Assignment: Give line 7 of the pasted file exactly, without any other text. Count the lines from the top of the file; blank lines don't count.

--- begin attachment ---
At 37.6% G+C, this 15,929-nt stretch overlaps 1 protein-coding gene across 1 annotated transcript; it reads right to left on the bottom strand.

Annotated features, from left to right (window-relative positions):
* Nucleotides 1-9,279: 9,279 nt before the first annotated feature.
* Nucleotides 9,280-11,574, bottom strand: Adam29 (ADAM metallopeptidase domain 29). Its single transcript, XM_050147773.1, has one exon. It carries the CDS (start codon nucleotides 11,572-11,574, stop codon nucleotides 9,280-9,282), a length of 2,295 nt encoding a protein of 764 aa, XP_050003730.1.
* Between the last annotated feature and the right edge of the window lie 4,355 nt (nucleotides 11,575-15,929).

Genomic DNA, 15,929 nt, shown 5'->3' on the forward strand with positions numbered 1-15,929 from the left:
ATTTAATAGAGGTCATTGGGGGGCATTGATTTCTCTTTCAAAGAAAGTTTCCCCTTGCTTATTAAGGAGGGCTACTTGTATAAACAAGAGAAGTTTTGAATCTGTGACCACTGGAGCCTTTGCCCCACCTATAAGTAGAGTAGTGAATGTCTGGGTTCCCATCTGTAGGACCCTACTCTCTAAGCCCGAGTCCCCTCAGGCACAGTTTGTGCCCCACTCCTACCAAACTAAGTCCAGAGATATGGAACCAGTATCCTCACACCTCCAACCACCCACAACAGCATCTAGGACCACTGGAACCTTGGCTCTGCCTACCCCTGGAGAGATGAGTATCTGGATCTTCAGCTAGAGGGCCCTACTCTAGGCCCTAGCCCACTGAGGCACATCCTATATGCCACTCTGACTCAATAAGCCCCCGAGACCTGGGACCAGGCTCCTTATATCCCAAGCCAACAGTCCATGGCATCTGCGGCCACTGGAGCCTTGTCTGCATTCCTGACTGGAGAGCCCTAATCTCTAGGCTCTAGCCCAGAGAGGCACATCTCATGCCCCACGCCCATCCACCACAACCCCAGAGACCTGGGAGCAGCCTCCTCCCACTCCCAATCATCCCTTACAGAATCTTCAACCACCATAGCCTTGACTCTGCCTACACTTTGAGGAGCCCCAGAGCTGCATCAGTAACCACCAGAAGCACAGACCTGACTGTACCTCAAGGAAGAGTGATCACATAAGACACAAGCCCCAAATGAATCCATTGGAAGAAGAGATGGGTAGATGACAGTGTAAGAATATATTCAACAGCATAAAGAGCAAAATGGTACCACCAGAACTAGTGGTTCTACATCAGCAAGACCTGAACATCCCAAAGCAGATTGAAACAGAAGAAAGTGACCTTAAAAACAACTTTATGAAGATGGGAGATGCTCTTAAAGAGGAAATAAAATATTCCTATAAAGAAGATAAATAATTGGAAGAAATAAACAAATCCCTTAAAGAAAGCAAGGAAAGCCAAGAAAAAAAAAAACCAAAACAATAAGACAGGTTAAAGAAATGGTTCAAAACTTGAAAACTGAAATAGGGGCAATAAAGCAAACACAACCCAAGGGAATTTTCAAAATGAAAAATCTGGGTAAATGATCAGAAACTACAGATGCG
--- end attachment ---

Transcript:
ATTTAATAGAGGTCATTGGGGGGCATTGATTTCTCTTTCAAAGAAAGTTTCCCCTTGCTTATTAAGGAGGGCTACTTGTATAAACAAGAGAAGTTTTGAATCTGTGACCACTGGAGCCTTTGCCCCACCTATAAGTAGAGTAGTGAATGTCTGGGTTCCCATCTGTAGGACCCTACTCTCTAAGCCCGAGTCCCCTCAGGCACAGTTTGTGCCCCACTCCTACCAAACTAAGTCCAGAGATATGGAACCAGTATCCTCACACCTCCAACCACCCACAACAGCATCTAGGACCACTGGAACCTTGGCTCTGCCTACCCCTGGAGAGATGAGTATCTGGATCTTCAGCTAGAGGGCCCTACTCTAGGCCCTAGCCCACTGAGGCACATCCTATATGCCACTCTGACTCAATAAGCCCCCGAGACCTGGGACCAGGCTCCTTATATCCCAAGCCAACAGTCCATGGCATCTGCGGCCACTGGAGCCTTGTCTGCATTCCTGACTGGAGAGCCCTAATCTCTAGGCTCTAGCCCAGAGAGGCACATCTCATGCCCCACGCCCATCCACCACAACCCCAGAGACCTGGGAGCAGCCTCCTCCCACTCCCAATCATCCCTTACAGAATCTTCAACCACCATAGCCTTGACTCTGCCTACACTTTGAGGAGCCCCAGAGCTGCATCAGTAACCACCAGAAGCACAGACCTGACTGTACCTCAAGGAAGAGTGATCACATAAGACACAAGCCCCAAATGAATCCATTGGAAGAAGAGATGGGTAGATGACAGTGTAAGAATATATTCAACAGCATAAAGAGCAAAATGGTACCACCAGAACTAGTGGTTCTACATCAGCAAGACCTGAACATCCCAAAGCAGATTGAAACAGAAGAAAGTGACCTTAAAAACAACTTTATGAAGATGGGAGATGCTCTTAAAGAGGAAATAAAATATTCCTATAAAGAAGATAAATAATTGGAAGAAATAAACAAATCCCTTAAAGAAAGCAAGGAAAGCCAAGAAAAAAAAAAACCAAAACAATAAGACAGGTTAAAGAAATGGTTCAAAACTTGAAAACTGAAATAGGGGCAATAAAGCAAACACAACCCAAGGGAATTTTCAAAATGAAAAATCTGGGTAAATGATCAGAAACTACAGATGCG